George Church

Scientific Founder, SAB Chairman Inventor Founding Core Faculty Member, Synthetic Biology Platform Lead, Wyss Institute for Biologically Inspired Engineering at Harvard University Professor of Genetics, Harvard Medical School Professor of Health Sciences and Technology, Harvard and MIT

George Church is a renowned geneticist at the forefront of genomic breakthroughs including next generation, DNA sequencing, and CRISPR. George is a scientific founder of ReadCoor and Chairman of the Scientific Advisory Board. He and his team initiated FISSEQ (Fluorescent In-Situ Sequencing) in 1999 and developed it at the Wyss Institute for Biologically Inspired Engineering and Harvard Medical School.


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George leads the Wyss Institute’s Synthetic Biology Platform, where he oversees the directed evolution of molecules, polymers, and whole genomes to create new tools with applications in regenerative medicine and bioenergy. In 1984, he developed the first direct genomic sequencing method, which resulted in the first genome sequence (the human pathogen, H. pylori). He helped initiate the Human Genome Project in 1984 and the Personal Genome Project in 2005.

George invented the broadly applied concepts of molecular multiplexing and tags, homologous recombination methods, and array DNA synthesizers. His many innovations have been the basis for a number of companies including AbVitro (now Juno), Editas Medicine, Veritas Genetics, Warpdrive Bio, Egenesis (transplantation) and ReadCoor (panomic spatial sequencing).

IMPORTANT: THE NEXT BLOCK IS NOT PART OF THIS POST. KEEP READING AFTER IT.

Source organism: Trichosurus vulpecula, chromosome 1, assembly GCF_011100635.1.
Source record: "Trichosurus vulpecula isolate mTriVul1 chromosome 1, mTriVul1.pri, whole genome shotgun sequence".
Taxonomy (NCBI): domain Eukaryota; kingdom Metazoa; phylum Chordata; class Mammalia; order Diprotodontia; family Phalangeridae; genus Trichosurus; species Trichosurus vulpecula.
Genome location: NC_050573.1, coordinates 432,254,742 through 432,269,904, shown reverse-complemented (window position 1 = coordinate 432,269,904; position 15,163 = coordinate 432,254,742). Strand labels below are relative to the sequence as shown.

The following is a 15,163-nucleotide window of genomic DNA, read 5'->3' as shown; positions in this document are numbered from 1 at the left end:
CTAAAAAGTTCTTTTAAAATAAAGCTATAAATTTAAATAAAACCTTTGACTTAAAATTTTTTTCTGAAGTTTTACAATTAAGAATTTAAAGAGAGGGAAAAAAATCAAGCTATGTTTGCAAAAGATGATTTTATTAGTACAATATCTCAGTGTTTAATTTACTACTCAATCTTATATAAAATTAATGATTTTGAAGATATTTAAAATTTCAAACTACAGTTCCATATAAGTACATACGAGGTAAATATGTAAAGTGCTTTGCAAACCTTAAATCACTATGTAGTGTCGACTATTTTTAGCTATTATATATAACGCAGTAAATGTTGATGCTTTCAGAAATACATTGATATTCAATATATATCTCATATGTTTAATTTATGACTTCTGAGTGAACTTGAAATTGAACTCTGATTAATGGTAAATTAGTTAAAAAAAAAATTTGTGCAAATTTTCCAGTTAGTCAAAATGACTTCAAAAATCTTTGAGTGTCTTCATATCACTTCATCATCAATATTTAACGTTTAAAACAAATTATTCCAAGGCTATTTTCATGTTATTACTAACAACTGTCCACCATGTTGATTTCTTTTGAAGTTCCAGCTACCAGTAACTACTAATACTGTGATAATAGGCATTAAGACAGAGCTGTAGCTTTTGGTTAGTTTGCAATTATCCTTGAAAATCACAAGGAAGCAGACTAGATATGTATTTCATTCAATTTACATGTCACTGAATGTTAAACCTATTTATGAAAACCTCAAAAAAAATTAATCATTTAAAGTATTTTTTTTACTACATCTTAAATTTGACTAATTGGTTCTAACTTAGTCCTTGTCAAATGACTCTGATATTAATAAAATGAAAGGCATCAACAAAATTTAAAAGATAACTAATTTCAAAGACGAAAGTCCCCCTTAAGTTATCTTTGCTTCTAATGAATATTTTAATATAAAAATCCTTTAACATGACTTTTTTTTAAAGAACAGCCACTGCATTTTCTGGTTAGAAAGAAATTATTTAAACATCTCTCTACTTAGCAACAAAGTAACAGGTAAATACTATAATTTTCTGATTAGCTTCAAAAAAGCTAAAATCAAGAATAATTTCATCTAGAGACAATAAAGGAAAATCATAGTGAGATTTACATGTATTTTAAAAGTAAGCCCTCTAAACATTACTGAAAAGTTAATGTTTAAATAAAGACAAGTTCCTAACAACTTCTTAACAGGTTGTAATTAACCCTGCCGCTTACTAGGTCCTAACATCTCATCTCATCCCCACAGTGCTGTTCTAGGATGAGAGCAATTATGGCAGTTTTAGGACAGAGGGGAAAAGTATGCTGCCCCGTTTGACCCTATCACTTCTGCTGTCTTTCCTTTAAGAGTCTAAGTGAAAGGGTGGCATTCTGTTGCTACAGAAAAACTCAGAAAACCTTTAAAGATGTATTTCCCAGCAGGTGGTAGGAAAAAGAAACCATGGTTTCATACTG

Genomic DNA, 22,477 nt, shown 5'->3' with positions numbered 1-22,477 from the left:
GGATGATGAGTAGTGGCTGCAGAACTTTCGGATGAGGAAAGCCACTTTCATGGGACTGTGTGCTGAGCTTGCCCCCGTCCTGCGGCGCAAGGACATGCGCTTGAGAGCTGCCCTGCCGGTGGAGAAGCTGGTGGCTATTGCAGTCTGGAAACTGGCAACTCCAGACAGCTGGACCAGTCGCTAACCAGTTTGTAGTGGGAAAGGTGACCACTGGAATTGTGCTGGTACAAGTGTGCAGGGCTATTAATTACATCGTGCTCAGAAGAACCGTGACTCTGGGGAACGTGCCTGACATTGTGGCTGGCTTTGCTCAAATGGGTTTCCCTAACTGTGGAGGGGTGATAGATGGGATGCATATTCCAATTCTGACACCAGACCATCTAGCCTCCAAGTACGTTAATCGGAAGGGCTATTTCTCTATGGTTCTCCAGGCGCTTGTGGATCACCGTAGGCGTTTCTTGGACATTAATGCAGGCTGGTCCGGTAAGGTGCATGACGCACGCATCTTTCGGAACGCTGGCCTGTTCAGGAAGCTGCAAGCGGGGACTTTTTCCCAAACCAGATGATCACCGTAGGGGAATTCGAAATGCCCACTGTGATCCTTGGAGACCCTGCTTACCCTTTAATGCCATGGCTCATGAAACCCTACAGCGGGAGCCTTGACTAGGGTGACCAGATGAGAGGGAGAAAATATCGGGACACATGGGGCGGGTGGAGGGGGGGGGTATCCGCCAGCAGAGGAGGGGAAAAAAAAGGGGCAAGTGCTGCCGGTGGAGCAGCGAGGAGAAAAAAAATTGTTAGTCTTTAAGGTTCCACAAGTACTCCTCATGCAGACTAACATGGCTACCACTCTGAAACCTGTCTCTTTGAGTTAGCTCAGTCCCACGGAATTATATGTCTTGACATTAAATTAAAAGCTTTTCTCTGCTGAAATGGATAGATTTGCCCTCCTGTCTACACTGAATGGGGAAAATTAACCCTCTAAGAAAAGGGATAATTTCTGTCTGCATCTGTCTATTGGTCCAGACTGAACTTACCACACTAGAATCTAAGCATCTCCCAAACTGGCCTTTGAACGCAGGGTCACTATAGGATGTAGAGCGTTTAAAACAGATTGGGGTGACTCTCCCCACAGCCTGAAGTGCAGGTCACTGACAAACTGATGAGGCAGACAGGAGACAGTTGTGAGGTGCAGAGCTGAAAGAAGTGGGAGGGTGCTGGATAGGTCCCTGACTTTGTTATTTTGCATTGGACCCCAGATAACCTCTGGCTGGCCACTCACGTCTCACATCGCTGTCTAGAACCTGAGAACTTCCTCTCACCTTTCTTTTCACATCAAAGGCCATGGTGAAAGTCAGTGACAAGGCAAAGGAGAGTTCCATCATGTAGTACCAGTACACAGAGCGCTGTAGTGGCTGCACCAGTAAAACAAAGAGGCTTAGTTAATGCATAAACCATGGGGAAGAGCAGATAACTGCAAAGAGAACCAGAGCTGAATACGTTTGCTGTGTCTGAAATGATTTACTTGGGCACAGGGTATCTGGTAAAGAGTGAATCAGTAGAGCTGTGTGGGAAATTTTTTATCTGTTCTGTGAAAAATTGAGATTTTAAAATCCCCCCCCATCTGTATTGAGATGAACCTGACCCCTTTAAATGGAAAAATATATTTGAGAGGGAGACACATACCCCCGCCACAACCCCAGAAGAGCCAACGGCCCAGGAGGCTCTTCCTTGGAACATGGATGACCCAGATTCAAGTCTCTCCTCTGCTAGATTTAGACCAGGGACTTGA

George is Professor of Genetics at Harvard Medical School and Professor of Health Sciences and Technology at Harvard and the Massachusetts Institute of Technology (MIT). He is Director of the U.S. Department of Energy Technology Center since 1987 and Director of the National Institutes of Health Center of Excellence in Genomic Science since 2004. He is member of the National Academy of Sciences and Engineering and has received the 2011 Bower Award and Prize for Achievement in Science from the Franklin Institute, and the 2009 Promega Biotechnology Research Award from the American Society for Microbiology. George received the Scripps Genomic Medicine award in 2016, and the following year was named to TIME’s list of 100 Most Influential People. George received his B.A. in Zoology and Chemistry from Duke University and a Ph.D. in Biochemistry and Molecular Biology from Harvard University.